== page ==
First, let me say that Stack Overflow and its related wikis are one of my favorite places on the net, and I've learned tremendously from many of you, and find most of you to be fine and charming folks — and most importantly genuinely helpful.
That said I've noticed a few disturbing trends on the site, and I wanted to discuss one of them here.
I've seen a few past posts on this meta like this one discussing how to dissuade users from using SO as a digital "cheat sheet" to do their homework assignments. I get that, and consider that discussion perfectly valid.
Note on title
(Perhaps the title should be "should we?" if we can not prevent this, but I'm keeping the "can", as I think we "should" and "can".)
Let me start with an example.
How do I Select Highest Number From Series of <string>_# File Names in Bash Script
User msw posts a comment "Please discuss the speed..." sounds like homework."
This was NOT homework. It was a post regarding research I was doing. I have no idea how they would even think that a student was using NAMD for a homework assignment (few schools even offer an MD course), but let's ignore that for a sec.
There's a right way and a wrong way to ask every question. First let's consider:
- I was a relatively new user at the time.
- msw had 10k or so reputation, so clearly he was a veteran voice.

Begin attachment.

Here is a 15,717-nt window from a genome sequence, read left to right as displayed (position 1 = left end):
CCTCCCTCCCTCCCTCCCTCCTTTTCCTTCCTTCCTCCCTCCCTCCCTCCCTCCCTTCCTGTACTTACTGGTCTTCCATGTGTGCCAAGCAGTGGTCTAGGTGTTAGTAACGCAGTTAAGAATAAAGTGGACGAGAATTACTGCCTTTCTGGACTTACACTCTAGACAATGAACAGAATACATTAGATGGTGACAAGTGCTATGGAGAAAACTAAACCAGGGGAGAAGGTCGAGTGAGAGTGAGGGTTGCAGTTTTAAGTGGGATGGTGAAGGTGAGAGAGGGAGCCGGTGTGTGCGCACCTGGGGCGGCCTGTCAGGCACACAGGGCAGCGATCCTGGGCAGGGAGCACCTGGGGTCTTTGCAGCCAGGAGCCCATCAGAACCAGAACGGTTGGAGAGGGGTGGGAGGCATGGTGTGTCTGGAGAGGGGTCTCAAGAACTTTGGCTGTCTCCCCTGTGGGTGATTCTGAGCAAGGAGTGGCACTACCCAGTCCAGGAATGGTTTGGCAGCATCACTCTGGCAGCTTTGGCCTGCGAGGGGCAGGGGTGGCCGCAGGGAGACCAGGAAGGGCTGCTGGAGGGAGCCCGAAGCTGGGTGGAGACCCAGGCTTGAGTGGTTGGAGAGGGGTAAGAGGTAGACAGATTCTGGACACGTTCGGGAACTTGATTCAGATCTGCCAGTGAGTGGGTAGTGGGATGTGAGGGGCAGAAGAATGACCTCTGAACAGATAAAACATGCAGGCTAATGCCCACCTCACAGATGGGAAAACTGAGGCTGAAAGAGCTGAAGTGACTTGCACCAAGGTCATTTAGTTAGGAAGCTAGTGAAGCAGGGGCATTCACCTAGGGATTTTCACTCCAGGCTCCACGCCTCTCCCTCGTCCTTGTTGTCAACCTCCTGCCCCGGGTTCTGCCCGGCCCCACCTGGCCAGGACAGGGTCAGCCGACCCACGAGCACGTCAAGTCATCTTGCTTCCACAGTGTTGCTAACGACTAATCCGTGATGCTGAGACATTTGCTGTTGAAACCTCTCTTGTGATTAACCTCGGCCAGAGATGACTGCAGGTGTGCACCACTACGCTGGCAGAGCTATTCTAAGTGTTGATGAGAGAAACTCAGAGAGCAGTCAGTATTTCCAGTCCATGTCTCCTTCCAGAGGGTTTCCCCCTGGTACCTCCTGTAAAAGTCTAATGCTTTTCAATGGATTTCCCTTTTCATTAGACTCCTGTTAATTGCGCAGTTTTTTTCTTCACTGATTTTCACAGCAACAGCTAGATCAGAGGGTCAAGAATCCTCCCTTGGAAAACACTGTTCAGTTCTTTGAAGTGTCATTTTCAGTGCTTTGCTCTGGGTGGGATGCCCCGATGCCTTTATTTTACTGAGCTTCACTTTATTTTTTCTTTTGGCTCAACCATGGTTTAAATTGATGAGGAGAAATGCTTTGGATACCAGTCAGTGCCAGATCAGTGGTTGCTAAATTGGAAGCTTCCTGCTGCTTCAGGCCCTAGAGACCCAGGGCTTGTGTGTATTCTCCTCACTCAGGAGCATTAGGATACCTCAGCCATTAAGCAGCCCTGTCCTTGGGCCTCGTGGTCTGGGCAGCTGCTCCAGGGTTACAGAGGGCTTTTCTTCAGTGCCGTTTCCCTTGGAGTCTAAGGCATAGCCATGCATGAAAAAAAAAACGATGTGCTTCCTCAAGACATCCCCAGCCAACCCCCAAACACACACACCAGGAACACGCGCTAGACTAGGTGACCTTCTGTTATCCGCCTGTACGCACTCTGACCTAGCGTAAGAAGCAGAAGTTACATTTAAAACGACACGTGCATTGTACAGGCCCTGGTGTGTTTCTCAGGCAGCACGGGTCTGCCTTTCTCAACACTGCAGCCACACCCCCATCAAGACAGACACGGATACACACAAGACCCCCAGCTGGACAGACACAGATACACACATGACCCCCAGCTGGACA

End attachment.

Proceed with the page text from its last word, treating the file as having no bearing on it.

- The post was clearly not a verbatim repeat of a question.
But rather than point me to a resource on what qualifies as homework, and suggest tagging politely, they took (what in my mind) sounds like an accusatory tone. There was no helpful information -- just an accusation, without even proper grammar to soften the blow (no capitalization? no quotes?)
Now I would hope this would be flagged and or downrated after I clarified that the post was NOT homework, but it was actually celebrated. There were two upvotes for his snide and unwarranted remark. And this is hardly the exception. I regularly see rude and non-helpful
Is this homework? comments with nary a piece of solid advice being uprated.
It's as if some at SO celebrate experienced posters berating students/new users in a non-helpful manner.
Now I would not have minded if they asked me that question in a nice way and posted helpful information clarifying what is homework and how to fit it into the SO model. But in this case there was no helpful info, only spite. That's just one example, I've seen many more.
(I'll try to add more examples next week, in the meantime feel free to add some of your own if you want to edit this.)
That said, I have to say that ever since I started answering questions on the site, I've noticed a propensity for SO users to shoot first, ask questions later when it comes to the
Is this homework? questions/accusations.
I've been asked that question myself at times, and in some cases it's put me in a rather humorous and ironic philosophical quandary, because I'm a grad student/researcher who often IS posting questions that are peripheral related to course work -- even homework, albeit NEVER asking verbatim for a full solution or even the majority of a solution. Further, nearly all of my posts ALSO pertain to entrepreneurial ventures I conduct as a hobby (game programming) or my research. In other words, a percentage of my posts are indeed homework RELATED, but they're not a